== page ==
- A phase is a physically distinct, chemically homogeneous, and mechanically separable region in a system in equilibrium.
- If more than one phase is present in a given system, each phase will have its own distinct properties and a boundary separating it.
Gibb’s phase rule
F + P = C + 2
where, F = No. of degrees of freedom.
P: No of phases present.
C: No of components
Note: The degree of freedom is zero at the triple point.
Phase Diagram (Equilibrium or Constitutional Diagram)
- The consistency in the physical and chemical properties of the phase relative to time is the indication of the equilibrium.
- It does not give the idea of time gap needed to attain the equilibrium conditions.
- It is a plot on temperature-composition scale showing the stability of different phases.
- It shows the relationship between temperature, the compositions and the quantities of phases present in an alloy system under equilibrium conditions.
- On the temperature change various microstructures develop and involve transition from one phase to another phase, which can be predicted by the phase diagrams.
Type of Phase Diagrams
- Unary phase diagram (single component)
Such phase diagram is used for carbon and pure metal and has limited practical application. These are plotted on temperature and Pressure axis.
Example: Water, graphite, metallic carbon, diamond.
- Binary phase diagram (two components)
Type I: Binary Amorphous Systems
Here, the materials are completely soluble in liquid as well as solid state.
(i) The most metals are completely soluble in solid slate thus solid phase is a type substitutional solid.
(ii) Here, the metals have similar crystal structure and the difference in their atomic radii is less than the 8%.
Example: Cu -Ni phase diagram
(a) The locus of the points where solidification starts is known as liquidus line (upper curved line in diagram), the locus of the points where there is end of solidification is known as the solidus line (Lower curved line in the diagram).
(b) Above the liquids line, Area is single phase region and alloy forms homogeneous liquid solution. Similarly, region below solidus line is homogeneous in nature and alloys is in solid state.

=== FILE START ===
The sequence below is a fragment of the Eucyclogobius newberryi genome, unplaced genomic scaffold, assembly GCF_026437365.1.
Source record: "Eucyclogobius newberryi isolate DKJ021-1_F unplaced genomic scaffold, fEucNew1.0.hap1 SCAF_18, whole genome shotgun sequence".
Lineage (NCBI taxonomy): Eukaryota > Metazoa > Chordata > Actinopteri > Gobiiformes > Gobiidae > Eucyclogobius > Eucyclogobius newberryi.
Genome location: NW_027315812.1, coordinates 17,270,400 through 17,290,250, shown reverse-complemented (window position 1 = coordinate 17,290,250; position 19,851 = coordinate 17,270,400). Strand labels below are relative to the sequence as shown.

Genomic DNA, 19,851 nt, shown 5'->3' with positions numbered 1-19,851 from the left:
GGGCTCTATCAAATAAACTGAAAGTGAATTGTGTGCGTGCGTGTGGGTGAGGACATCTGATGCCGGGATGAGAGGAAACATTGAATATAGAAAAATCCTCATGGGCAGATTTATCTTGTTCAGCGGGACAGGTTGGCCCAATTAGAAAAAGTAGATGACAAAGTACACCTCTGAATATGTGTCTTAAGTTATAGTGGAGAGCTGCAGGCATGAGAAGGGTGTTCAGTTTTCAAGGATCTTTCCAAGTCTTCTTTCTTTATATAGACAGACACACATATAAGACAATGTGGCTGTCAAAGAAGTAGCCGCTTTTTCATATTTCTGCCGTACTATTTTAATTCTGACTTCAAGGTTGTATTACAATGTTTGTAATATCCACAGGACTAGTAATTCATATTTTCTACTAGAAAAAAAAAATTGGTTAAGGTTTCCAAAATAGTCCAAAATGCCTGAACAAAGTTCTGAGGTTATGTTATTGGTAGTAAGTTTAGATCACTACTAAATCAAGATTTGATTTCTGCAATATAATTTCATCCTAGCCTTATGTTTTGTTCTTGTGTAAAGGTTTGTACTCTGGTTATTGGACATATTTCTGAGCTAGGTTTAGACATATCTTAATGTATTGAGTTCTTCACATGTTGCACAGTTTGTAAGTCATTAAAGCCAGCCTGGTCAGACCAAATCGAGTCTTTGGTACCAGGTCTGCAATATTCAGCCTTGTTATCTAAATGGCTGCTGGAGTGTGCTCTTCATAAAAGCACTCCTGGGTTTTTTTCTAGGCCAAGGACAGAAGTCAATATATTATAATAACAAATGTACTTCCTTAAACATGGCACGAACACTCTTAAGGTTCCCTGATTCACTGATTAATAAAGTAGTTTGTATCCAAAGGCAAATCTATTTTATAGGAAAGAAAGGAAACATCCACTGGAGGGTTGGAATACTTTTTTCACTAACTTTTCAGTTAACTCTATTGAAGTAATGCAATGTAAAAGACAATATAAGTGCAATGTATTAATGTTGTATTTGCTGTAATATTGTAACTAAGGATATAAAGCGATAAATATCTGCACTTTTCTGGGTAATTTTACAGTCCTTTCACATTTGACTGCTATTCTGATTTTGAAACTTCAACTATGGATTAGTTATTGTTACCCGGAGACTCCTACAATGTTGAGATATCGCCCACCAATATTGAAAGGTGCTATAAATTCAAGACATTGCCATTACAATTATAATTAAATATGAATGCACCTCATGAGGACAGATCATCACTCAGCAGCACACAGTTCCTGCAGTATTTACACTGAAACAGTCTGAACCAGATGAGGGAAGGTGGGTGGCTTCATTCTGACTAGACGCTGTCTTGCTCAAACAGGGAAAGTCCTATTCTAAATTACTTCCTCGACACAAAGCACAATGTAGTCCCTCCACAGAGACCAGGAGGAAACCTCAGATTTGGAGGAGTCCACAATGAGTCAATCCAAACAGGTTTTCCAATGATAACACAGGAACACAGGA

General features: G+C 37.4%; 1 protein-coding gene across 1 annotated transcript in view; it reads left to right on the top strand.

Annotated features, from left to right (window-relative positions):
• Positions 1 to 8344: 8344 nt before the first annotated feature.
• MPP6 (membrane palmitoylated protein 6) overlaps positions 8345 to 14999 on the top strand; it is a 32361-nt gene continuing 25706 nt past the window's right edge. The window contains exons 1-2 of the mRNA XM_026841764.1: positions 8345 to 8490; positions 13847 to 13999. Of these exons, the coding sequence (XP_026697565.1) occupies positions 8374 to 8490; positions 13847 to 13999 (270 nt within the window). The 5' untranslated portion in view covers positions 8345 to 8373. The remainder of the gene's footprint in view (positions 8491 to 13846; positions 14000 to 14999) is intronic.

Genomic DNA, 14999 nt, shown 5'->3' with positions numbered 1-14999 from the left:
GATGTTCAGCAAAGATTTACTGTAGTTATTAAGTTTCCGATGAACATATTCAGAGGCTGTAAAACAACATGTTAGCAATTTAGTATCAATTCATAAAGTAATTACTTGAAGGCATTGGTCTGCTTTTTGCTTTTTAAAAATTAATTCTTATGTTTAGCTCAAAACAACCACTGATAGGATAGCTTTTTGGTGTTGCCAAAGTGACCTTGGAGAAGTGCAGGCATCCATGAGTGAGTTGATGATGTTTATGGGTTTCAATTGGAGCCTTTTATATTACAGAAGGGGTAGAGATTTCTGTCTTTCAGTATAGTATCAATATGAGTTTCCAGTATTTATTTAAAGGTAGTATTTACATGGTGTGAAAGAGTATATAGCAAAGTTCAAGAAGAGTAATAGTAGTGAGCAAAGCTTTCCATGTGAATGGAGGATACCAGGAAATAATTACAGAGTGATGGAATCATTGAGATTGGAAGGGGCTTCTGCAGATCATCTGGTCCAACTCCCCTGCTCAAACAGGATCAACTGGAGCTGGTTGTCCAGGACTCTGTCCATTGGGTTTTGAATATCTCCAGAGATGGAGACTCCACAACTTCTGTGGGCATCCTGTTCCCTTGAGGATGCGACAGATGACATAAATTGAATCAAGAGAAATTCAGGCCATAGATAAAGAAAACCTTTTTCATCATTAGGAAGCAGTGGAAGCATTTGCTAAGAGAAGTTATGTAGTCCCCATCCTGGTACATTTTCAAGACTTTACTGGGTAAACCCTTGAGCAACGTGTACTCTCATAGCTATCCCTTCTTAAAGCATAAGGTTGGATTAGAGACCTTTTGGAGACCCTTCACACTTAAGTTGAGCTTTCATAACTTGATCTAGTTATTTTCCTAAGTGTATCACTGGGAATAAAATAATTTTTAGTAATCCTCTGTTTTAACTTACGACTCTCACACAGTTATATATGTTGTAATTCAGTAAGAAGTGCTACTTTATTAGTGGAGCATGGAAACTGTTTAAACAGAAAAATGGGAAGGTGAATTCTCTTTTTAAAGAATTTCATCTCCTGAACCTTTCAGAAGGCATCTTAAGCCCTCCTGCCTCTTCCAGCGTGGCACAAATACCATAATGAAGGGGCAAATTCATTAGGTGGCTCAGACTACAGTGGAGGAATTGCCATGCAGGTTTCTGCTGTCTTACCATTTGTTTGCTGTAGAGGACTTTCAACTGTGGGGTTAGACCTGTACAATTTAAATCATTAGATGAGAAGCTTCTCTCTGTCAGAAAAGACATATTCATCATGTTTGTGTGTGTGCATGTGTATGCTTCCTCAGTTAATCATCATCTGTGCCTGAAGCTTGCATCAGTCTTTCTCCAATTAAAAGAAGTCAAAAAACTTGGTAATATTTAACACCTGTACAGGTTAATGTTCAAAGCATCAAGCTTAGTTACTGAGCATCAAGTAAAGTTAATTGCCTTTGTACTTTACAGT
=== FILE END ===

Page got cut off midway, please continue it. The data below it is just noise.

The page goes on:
(c) A two-phase region i.e. mushy zone having both liquid and solid, exists between the solidus and liquidus line.
Rules to find the actual composition and relative amounts of phases present:
Rule 1: Chemical composition of phases
- In equilibrium condition, a tie line (a horizontal temperature line) between the the boundaries of the field is drawn to determine the actual chemical composition of the phases of an alloy and a vertical line corresponding to a specified composition is drawn as shown in figure. The intersection points on boundaries are extended to base line, and one can read composition directly.
Rule 2: Relative amount of each phase (Using Lever Rule)
- In equilibrium condition, a tie line (a horizontal temperature line) between the the boundaries of the field is drawn to determine the actual chemical composition of the phases of an alloy and a vertical line corresponding to a specified composition is drawn as shown in figure.
- The vertical line will intersect the horizontal line and divide it into two parts. The amount of phase present is inversely proportional to the lengths of these lines. This rule is called as Lever Rule.
Note: For phase diagram only one parameter is changed thus Gibb’s rule reduced to:
TYPE-II: Materials having completely solubility in liquid state but partial solubility in solid state (eutectic phase diagram):
Partial solubility means that one component can form a solid solution with other only up to a maximum concentration.
Binary Eutectic system consists of three phases as follows:
- β (Solid solutions)
- Liquid phase (L)
Here a eutectic point is defined, where degree of freedoms are zero
Different types of Phase Diagram Reactions
- α phase: It is rich in copper and Ag is present as solute and has FCC structure.
- β phase: It is rich in Ag and Cu is present as solute and again has FCC structure.
- (α + β) phase: constitutes of pure copper (Cu) and pure silver (Ag).
Below line CEG (779°C), there is only partial solubility of Ag in Cu (a phase) and Cu in Ag (phase). Maximum solubility of Ag in Cu occurs at 779°C and is 8%.
Solvus line demarcates between α and (α + β) phases and β and (α + β) phases.